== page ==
In the months and years leading up to June 2, 1987, Tammy had been photographed with black eyes. She had also recently undergone a splenectomy to remove an injured spleen.

So when the mother and daughter got out of the Hensdills’ truck at the Daniel trailer during those pre-dawn hours, Hensdill had again asked the younger woman to come back to the Hensdill home.

“I tried to get her to come home with me, and she wouldn’t,” recalled Hensdill.

The trailer was dark, said Hensdill.

“I offered to pound on the window and wake Gene and let her in, and she said, ‘You better not,’” said Hensdill. “She said she’d sleep in a tent in the yard.”

As the Hensdills drove away, Hensdill looked back at Tammy.

The young woman was sitting on the trailer steps, dressed in a black leather jacket, a black T-shirt and blue jeans.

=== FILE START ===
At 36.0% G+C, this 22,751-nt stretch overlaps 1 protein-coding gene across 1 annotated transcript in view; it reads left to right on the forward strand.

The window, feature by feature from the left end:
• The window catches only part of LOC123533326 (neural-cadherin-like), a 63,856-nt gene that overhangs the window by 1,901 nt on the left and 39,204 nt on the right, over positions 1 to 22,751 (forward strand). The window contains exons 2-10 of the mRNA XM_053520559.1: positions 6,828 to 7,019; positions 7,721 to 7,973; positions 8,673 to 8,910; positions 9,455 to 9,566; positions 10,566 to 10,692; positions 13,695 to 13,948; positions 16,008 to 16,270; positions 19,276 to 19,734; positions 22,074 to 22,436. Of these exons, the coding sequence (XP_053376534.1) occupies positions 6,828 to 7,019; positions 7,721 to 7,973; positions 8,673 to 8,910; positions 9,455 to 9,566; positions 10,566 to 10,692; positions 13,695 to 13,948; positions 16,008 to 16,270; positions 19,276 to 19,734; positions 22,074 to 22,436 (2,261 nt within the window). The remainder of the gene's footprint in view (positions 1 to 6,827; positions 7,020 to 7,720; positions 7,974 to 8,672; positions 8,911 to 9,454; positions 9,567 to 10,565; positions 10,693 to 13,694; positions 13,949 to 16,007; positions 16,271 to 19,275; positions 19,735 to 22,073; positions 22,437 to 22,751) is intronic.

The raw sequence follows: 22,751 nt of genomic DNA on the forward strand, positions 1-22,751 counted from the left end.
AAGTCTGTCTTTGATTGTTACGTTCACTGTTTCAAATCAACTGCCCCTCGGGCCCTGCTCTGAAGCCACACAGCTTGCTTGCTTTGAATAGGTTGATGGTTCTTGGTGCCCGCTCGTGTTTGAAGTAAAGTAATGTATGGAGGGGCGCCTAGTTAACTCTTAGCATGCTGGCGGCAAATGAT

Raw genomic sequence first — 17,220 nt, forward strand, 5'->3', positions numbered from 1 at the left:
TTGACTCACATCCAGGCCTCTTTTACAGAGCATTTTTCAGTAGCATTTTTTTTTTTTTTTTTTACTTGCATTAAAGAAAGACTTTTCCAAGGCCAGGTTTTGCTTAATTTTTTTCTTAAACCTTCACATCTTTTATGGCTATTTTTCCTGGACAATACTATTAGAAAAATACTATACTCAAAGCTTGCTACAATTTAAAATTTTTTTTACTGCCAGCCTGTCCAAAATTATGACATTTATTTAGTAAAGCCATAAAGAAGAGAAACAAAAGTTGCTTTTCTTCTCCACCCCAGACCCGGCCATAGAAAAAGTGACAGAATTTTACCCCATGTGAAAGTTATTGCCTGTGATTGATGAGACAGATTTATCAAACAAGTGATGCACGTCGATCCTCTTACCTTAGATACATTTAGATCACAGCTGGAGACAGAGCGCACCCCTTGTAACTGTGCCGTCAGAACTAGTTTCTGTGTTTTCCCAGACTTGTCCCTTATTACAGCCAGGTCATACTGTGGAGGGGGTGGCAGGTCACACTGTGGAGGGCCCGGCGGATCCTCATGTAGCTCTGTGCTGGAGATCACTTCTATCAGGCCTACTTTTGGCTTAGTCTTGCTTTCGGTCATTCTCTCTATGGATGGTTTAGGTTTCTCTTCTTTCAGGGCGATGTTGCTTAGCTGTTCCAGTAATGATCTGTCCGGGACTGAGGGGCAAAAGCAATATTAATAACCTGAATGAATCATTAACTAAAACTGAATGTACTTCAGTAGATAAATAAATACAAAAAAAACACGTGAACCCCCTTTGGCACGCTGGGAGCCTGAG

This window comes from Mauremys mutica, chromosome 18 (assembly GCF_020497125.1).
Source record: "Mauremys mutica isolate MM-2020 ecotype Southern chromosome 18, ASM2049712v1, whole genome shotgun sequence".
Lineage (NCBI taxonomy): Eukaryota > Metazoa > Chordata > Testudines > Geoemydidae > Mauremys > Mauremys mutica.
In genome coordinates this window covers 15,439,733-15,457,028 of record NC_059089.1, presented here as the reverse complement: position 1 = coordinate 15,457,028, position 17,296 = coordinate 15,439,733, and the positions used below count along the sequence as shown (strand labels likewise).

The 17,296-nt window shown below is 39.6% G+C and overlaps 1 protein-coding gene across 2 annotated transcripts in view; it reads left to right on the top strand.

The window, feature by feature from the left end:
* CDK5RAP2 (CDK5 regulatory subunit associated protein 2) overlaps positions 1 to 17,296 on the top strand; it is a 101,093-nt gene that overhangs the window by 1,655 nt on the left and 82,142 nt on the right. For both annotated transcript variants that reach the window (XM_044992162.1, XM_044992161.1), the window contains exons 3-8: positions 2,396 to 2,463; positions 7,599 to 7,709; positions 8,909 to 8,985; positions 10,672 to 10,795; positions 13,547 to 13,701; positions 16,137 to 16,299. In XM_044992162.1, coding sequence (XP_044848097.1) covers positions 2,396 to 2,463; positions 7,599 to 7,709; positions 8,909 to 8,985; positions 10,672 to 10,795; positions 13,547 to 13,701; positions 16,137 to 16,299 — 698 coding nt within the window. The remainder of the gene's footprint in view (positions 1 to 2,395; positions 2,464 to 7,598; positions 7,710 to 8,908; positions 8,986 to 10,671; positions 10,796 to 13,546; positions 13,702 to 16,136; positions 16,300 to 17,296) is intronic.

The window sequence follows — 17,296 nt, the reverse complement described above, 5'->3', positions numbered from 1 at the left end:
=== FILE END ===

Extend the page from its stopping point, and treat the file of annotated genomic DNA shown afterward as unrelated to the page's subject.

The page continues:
It was the last time Hensdill would ever see her.

“We drove up the road, out of sight, and I told Jeff to stop the truck, I was going to walk back,” said Hensdill. “I couldn’t sleep a wink if I knew she stayed outside.”

Her husband complied, and Hensdill began walking back to the Daniel home.

“As I was walking, I heard a noise, like a storm door shutting,” she recalled.

At the trailer, Hensdill looked on both sides of the trailer, but Tammy was gone.

“When I got there, I couldn’t see her anywhere,” said Hensdill. “I was sure she’d gone inside the trailer, so I left.”


No one has reported seeing Tammy Jean Daniel since June 2, 1987, and her disappearance has languished as a “cold case” at the Raleigh County Sheriff’s Office, despite a thorough, initial investigation by police and follow-up investigations since 2006, according to Raleigh County Sheriff’s Lt. Larry Lilly.

But Lilly and Sheriff Steve Tanner have revived Tammy’s case in the hopes of giving answers to her family.